European Treaties Bearing on the History of the United States and Its Dependencies to 1648

By Frances Gardiner Davenport | Go to book overview
Save to active project

Treaty between England and the United Netherlands concluded at Westminster, August 6/16, 1598. Ratification by the States General, September 20, 1598.


For some months before and after the conclusion of the treaty of Vervins,1 it appeared doubtful whether Elizabeth would make peace with Spain or would continue the war and the Dutch alliance. She urged the Dutch to conclude peace with Spain, pressed them to reimburse her for the sums she had spent in their behalf, failed to come to an agreement with the Dutch envoys who were in England from March to May, 1598, but in June despatched Sir Francis Vere to the Hague to propose negotiations for a treaty. Thereupon another embassy, which included the Advocate Oldenbarnevelt and Admiral Duyvenvoord, was sent to London. Elizabeth's councillors were divided. A Burgundian party, led by the Cecils, did not lack arguments for peace.2 The English could not endure to see the Dutch growing rich and powerful through the employment of their ships in the West India trade, and through their traffic with Spain and Portugal, from which the English were debarred.3 Peace with Spain would diminish the danger from rebellious Ireland. It was said that the war had become less profitable since Spain had learned to defend her American possessions.4

On the other hand, the war party, which included Essex and other supporters of the Dutch alliance, argued that Spain's peace proposals were deceitful, as in 1588; that the States could not make peace since this would re-establish Spanish sovereignty and Catholicism in the United Provinces; that England could not honorably or safely make a separate peace, since Spain would demand the cautionary towns held by English garrisons in the

May 2, 1598. See Doc. 23, last paragraph of introduction.
J. S. Corbett, Successors of Drake ( 1900), p. 233, remarks that after the treaty of Vervins, which secured the retirement of Spain from the Channel and the re-establishment of England's naval position in the Narrow Seas, "It cannot be wondered at if in the eyes of Burghley, who could never rise to an appreciation that the real struggle with Spain was for the new world, there was very little left to fight about ", and, p. 316, "That the struggle with Spain was really a vital contest for the commercial and colonial supremacy of the world [Sir Robert Cecil] never seems to have grasped".
Deventer, Gedenkstukken, II. 262; Letters written by John Chamberlain during the Reign of Queen Elizabeth, ed. by S. Williams for the Camden Society, LXXIX. ( 1861) 11-13; cf. Motley, United Netherlands, III. 524, 525.
Camden, History of England, II. 606.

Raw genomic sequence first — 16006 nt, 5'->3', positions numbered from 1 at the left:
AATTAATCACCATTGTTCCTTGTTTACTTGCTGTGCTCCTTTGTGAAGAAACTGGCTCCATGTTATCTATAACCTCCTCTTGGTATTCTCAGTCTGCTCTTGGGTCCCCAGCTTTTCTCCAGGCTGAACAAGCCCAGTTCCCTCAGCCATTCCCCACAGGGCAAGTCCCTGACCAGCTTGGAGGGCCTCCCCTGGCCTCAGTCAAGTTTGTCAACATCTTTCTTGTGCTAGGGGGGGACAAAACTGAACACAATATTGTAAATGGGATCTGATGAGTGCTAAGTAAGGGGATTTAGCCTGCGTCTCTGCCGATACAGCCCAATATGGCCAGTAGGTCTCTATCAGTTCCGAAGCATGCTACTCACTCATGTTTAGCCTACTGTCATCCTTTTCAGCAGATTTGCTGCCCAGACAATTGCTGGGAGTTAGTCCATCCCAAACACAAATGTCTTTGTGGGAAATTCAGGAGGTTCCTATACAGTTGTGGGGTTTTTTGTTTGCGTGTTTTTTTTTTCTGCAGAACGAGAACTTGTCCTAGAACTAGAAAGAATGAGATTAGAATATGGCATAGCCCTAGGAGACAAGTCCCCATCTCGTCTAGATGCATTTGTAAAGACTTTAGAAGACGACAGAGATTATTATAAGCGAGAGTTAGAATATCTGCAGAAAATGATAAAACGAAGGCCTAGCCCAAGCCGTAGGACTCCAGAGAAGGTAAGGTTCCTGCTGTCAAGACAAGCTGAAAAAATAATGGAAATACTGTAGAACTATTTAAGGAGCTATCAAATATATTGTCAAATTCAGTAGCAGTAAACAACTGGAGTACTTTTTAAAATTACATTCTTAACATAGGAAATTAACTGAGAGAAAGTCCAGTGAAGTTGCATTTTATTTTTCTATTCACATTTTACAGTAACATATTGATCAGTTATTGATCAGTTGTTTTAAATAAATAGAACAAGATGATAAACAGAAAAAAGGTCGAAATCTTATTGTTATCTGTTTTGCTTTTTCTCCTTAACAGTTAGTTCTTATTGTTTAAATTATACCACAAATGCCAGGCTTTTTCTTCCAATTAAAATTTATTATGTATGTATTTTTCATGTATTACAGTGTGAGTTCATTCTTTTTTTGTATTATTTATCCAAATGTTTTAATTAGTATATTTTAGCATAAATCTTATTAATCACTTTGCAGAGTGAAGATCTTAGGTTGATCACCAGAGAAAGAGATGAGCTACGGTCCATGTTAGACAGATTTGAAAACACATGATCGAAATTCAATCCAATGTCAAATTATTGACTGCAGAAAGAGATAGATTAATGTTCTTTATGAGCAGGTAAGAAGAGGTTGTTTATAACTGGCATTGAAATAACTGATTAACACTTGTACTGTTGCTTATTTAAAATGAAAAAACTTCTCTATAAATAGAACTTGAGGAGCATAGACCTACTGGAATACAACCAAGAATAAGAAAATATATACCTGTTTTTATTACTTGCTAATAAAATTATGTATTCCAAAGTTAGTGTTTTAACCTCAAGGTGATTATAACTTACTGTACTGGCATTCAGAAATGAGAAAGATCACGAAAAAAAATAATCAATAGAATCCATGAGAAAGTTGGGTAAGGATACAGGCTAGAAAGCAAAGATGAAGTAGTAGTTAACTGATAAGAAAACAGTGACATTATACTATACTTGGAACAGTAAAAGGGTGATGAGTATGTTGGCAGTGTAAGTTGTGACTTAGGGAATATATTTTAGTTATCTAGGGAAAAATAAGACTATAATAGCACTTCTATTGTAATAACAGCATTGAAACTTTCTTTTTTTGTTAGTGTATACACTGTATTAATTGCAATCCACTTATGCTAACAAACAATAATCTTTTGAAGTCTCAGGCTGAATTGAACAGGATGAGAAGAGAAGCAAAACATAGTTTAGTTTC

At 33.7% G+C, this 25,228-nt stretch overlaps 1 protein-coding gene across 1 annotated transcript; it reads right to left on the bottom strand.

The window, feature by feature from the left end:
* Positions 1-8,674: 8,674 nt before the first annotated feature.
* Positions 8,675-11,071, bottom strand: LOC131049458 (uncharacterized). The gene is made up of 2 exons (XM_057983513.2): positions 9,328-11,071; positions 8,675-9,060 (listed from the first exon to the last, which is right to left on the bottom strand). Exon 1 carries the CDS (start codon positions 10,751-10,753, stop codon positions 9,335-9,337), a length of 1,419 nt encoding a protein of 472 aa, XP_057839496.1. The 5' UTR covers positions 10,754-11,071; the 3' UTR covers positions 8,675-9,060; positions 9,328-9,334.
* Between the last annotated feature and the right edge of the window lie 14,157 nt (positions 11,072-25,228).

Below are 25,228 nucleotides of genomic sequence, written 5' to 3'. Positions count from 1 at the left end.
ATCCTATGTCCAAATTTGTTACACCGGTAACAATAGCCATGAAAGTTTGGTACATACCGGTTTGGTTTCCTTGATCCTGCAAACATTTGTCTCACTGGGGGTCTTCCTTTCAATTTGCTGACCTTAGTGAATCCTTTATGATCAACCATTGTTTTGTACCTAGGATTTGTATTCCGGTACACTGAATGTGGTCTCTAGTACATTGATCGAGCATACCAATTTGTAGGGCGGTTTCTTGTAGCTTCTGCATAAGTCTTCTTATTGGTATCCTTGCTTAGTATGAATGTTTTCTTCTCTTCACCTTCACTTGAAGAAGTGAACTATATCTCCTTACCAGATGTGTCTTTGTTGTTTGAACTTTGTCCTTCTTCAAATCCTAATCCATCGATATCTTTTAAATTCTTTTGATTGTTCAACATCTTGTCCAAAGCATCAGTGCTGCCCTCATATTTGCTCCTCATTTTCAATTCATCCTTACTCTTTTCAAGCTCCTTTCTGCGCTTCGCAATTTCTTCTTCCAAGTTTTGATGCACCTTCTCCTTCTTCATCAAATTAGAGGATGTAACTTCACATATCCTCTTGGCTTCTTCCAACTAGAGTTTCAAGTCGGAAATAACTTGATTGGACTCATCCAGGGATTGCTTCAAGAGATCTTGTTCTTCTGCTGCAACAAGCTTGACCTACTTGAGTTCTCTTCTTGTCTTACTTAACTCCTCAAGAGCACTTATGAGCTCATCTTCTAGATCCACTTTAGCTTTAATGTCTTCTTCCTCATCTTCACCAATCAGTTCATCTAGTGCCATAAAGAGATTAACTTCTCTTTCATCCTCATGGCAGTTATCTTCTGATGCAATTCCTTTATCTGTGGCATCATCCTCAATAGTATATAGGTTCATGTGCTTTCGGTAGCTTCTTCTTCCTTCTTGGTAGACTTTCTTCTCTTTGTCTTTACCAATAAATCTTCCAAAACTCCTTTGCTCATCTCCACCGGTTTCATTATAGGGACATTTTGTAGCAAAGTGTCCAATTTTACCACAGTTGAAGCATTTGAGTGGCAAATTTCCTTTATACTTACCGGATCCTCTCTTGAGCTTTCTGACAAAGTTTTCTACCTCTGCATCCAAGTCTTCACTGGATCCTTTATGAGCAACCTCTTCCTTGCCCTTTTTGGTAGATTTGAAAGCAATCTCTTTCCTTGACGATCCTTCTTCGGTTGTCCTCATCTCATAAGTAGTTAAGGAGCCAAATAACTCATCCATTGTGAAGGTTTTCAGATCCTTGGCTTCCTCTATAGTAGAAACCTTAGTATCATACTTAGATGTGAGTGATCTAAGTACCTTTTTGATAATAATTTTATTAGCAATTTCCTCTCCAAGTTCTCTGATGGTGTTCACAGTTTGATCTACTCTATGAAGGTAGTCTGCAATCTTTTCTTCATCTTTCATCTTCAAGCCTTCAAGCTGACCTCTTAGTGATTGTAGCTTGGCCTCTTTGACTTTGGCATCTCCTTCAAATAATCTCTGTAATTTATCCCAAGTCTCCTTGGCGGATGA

Notes for this page

Add a new note
If you are trying to select text to create highlights or citations, remember that you must now click or tap on the first word, and then click or tap on the last word.
Loading One moment ...
Project items
Cite this page

Cited page

Citations are available only to our active members.
Sign up now to cite pages or passages in MLA, APA and Chicago citation styles.

Cited page

Bookmark this page
European Treaties Bearing on the History of the United States and Its Dependencies to 1648
Table of contents

Table of contents



Text size Smaller Larger
Search within

Search within this book

Look up

Look up a word

  • Dictionary
  • Thesaurus
Please submit a word or phrase above.
Print this page

Print this page

Why can't I print more than one page at a time?

While we understand printed pages are helpful to our users, this limitation is necessary to help protect our publishers' copyrighted material and prevent its unlawful distribution. We are sorry for any inconvenience.
Full screen
/ 388

matching results for page

Cited passage

Citations are available only to our active members.
Sign up now to cite pages or passages in MLA, APA and Chicago citation styles.

Cited passage

Welcome to the new Questia Reader

The Questia Reader has been updated to provide you with an even better online reading experience.  It is now 100% Responsive, which means you can read our books and articles on any sized device you wish.  All of your favorite tools like notes, highlights, and citations are still here, but the way you select text has been updated to be easier to use, especially on touchscreen devices.  Here's how:

1. Click or tap the first word you want to select.
2. Click or tap the last word you want to select.

OK, got it!

Thanks for trying Questia!

Please continue trying out our research tools, but please note, full functionality is available only to our active members.

Your work will be lost once you leave this Web page.

For full access in an ad-free environment, sign up now for a FREE, 1-day trial.

Already a member? Log in now.

Are you sure you want to delete this highlight?